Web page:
Teamwork: Educating Future Health Care Professionals in Collaborative Care
As health care awareness grows, and patients address increasingly more complex navigation channels necessary for treating chronic illness and long-term health conditions, Kathy Dontje is working to deliver the highest quality care at the most efficient and effective levels for both patients and health care professionals.
Dr. Dontje described the situation: Patients with both mental health and chronic health conditions are likely to receive better care from a team of health care professionals than from a physician or nurse practitioner that works alone. The number of these patients is on the rise—the U.S. population is aging, and there are higher rates of obesity and related disease, to cite two reasons for the increase—and schools need an established curriculum to prepare students to work within a model of interprofessional collaborative care. Dontje was awarded more than $700,000 for a three-year grant from the federal Health Resources and Services Administration (HRSA) to develop an effective curriculum that provides students with that education and experience.
The program she has developed, with the involvement of faculty from MSU and Ferris State University, is called EPICC (Education to Promote Interprofessional Collaborative Care). EPICC puts nurse practitioner students, osteopathic students residents, and pharmacology students in three-person teams. Together they work through the curriculum, practice on simulated cases, and treat patients at clinics in Detroit. According to Dontje, the goal of this model is to provide learning experiences that will substantially benefit underserved populations in a safe environment while also instilling an interdisciplinary work approach to care.
Last spring, the first cohort of students completed the program. One of the challenges Dontje faced was coordination. The pharmacy students come from the College of Pharmacy at Ferris State University. Both the residents (College of Osteopathic Medicine) and nurse practitioners (College of Nursing) are enrolled at MSU, though the residents are in Detroit, and the nurses come from all over the state.
Because of these geographic challenges, the first phase of the program is online coursework. The students later gather on the MSU campus for a day of simulated cases with live actors. Finally, they are placed in a clinic where they put what they've learned into practice.
"One of the struggles in all clinics is that there are lots of students," Dontje said, "and so the teams didn't quite pair up the way I would have liked them to. So we did more online discussion of cases to pull them back together for that time period."
The program begins with basic team building, with an emphasis on communication and managing conflict.
"The educational modules provided information for how you build teams," Dontje said. "Students have to first value the team and feel that teams are an important component to good health care. Then you have to know how to communicate. One of the things that we don't do well is communication—you're not always saying the same thing even when you think you are—we're all health care professionals but we still have our own jargon."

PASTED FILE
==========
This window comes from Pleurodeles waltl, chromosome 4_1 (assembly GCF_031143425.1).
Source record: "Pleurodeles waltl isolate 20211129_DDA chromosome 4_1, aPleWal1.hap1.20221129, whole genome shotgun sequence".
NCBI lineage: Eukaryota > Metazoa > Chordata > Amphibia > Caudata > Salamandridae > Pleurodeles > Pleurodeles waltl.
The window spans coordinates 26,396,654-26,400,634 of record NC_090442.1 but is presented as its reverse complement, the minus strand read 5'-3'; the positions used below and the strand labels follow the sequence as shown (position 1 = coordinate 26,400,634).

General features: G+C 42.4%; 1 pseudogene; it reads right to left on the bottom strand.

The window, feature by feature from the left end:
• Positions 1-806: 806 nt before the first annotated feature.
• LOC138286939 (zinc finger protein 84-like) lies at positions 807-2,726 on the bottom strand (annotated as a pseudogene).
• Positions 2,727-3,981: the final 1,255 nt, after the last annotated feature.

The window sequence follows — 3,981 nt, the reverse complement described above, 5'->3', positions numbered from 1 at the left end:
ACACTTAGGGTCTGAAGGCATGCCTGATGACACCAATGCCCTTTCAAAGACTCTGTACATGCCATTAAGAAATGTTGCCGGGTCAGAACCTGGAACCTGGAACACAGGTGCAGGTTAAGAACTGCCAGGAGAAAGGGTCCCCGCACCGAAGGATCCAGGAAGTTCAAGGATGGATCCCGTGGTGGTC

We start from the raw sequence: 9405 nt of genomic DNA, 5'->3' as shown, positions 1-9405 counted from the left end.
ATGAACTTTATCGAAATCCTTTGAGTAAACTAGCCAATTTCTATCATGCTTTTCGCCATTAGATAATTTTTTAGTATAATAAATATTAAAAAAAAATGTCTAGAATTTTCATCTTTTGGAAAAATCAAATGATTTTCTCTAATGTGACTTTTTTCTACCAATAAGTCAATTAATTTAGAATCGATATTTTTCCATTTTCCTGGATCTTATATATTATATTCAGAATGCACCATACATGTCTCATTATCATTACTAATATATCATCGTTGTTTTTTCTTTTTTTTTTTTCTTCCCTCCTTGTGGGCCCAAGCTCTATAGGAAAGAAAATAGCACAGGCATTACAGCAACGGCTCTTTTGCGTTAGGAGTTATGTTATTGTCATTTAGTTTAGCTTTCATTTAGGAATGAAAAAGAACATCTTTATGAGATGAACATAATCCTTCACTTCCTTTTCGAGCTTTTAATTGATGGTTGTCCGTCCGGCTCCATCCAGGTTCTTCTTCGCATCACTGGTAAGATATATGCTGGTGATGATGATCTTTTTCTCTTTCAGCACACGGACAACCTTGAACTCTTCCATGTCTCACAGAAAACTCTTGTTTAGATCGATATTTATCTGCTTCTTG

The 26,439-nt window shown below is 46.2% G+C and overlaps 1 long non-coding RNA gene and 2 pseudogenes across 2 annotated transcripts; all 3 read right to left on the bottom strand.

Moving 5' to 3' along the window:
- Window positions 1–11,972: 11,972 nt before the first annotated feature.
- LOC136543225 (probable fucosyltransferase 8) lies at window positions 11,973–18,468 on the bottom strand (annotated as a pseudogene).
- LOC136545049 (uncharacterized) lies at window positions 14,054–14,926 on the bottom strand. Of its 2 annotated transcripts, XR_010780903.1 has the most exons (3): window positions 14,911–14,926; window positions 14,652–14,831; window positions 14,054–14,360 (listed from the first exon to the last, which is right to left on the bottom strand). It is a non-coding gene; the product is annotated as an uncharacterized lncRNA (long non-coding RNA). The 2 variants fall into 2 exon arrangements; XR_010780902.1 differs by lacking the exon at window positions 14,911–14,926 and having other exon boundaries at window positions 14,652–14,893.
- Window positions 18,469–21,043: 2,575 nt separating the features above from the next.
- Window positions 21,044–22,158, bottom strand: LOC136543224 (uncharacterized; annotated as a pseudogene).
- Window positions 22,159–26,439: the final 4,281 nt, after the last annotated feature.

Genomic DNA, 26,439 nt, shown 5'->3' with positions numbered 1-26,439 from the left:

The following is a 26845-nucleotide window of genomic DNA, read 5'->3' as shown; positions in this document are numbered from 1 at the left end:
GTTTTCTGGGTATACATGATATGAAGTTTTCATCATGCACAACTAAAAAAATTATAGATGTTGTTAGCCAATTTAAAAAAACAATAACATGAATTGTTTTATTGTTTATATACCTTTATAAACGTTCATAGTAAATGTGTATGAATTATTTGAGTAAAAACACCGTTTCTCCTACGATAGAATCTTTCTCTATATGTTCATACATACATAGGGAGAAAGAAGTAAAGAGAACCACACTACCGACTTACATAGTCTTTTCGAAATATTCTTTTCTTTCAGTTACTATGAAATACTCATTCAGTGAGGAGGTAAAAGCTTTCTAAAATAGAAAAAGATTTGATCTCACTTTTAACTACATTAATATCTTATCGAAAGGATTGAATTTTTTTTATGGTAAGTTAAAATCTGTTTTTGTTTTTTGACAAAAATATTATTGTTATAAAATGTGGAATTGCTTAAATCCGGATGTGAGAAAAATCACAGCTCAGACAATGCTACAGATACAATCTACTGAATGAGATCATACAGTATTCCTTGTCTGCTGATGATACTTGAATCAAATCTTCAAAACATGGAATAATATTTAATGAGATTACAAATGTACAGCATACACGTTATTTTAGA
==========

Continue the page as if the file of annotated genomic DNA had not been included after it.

The other area, managing conflict, creates an interesting challenge. In the health care environment, many people feel uncomfortable challenging decisions made by colleagues, especially colleagues in roles above them in the institutional hierarchy. So, as Dontje explained, students need to know: "How do you confront people when you know something isn't right? It's that process of understanding why it is important to do and how can you do it in an appropriate way."
Since residents and nurse practitioners have their own patients and are accustomed to being the final word on their patients' treatment, it is important that they learn how to both challenge decisions and be open to colleagues when their decisions are questioned. With the first cohort, Dontje said, it was often the student pharmacists who bridged gaps. Since doctors and nurse practitioners have a lot of overlapping knowledge, it's the pharmacy students who challenge team members to think hard about what their colleagues have to offer.
For many of the participants, the experience was significant. "I don't think people realize at times what one person's role is versus another person's role," Dontje said. "They also don't always understand what the educational background is or how much they have to offer and share. We don't always sit down in a clinic and talk about our different expertise: 'Well, you have an interest in this, and I have an interest in that, pull me in with this patient.' That kind of conversation doesn't often happen."
Dr. John Sealey, a graduate of Michigan State's College of Osteopathic Medicine, is the director of Medical Education for Authority Health GME in Detroit, where he sees firsthand how the team model leads to better care for the patients.
"Patients get service they have never been able to get," Sealey said. He also noted that the regular clinic staff have been impressed by the student teams and have mentioned they'd like to see more of that model at work.
When asked how she would assess the program after that first cohort, Dontje said, "There are some examples now in clinics that it's working, and that's the wave of the future, hopefully. Working as teams, in addition to a primary care provider, we would have a pharmacy person right in your primary care clinic who could come talk to you about your medicine."
Dontje was recently named to the 2016 Fellows of the American Association of Nurse Practitioners, an honor that recognizes nurse practitioner leaders who make outstanding contributions to health care through clinical practice, research, education, or policy.